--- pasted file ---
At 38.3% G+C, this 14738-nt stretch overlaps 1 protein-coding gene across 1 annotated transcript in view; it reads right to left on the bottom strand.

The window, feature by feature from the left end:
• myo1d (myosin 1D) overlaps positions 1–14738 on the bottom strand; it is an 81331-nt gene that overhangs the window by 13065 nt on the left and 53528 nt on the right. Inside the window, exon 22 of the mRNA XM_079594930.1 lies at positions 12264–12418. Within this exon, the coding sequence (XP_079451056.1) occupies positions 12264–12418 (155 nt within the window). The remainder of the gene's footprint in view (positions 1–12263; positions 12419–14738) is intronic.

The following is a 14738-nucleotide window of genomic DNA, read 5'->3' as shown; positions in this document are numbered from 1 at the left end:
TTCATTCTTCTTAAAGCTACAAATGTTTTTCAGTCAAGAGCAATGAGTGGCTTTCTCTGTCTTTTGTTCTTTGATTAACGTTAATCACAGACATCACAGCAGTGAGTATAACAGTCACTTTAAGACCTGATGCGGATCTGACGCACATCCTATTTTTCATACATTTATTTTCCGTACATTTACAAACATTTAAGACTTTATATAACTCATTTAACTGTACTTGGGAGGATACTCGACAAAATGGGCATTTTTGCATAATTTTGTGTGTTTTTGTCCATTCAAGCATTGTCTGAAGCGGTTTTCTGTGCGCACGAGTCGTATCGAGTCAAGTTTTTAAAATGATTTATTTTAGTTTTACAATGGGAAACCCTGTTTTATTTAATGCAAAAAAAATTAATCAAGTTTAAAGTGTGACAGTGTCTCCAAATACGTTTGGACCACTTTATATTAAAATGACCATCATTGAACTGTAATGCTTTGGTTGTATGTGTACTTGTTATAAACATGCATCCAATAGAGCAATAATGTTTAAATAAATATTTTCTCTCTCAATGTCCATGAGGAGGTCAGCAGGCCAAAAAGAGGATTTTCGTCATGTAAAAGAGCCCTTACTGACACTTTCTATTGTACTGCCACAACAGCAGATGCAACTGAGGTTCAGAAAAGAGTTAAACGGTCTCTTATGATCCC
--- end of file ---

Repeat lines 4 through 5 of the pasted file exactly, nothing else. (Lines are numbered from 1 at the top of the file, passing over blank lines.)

The following is a 14738-nucleotide window of genomic DNA, read 5'->3' as shown; positions in this document are numbered from 1 at the left end:
TTCATTCTTCTTAAAGCTACAAATGTTTTTCAGTCAAGAGCAATGAGTGGCTTTCTCTGTCTTTTGTTCTTTGATTAACGTTAATCACAGACATCACAGCAGTGAGTATAACAGTCACTTTAAGACCTGATGCGGATCTGACGCACATCCTATTTTTCATACATTTATTTTCCGTACATTTACAAACATTTAAGACTTTATATAACTCATTTAACTGTACTTGGGAGGATACTCGACAAAATGGGCATTTTTGCATAATTTTGTGTGTTTTTGTCCATTCAAGCATTGTCTGAAGCGGTTTTCTGTGCGCACGAGTCGTATCGAGTCAAGTTTTTAAAATGATTTATTTTAGTTTTACAATGGGAAACCCTGTTTTATTTAATGCAAAAAAAATTAATCAAGTTTAAAGTGTGACAGTGTCTCCAAATACGTTTGGACCACTTTATATTAAAATGACCATCATTGAACTGTAATGCTTTGGTTGTATGTGTACTTGTTATAAACATGCATCCAATAGAGCAATAATGTTTAAATAAATATTTTCTCTCTCAATGTCCATGAGGAGGTCAGCAGGCCAAAAAGAGGATTTTCGTCATGTAAAAGAGCCCTTACTGACACTTTCTATTGTACTGCCACAACAGCAGATGCAACTGAGGTTCAGAAAAGAGTTAAACGGTCTCTTATGATCCC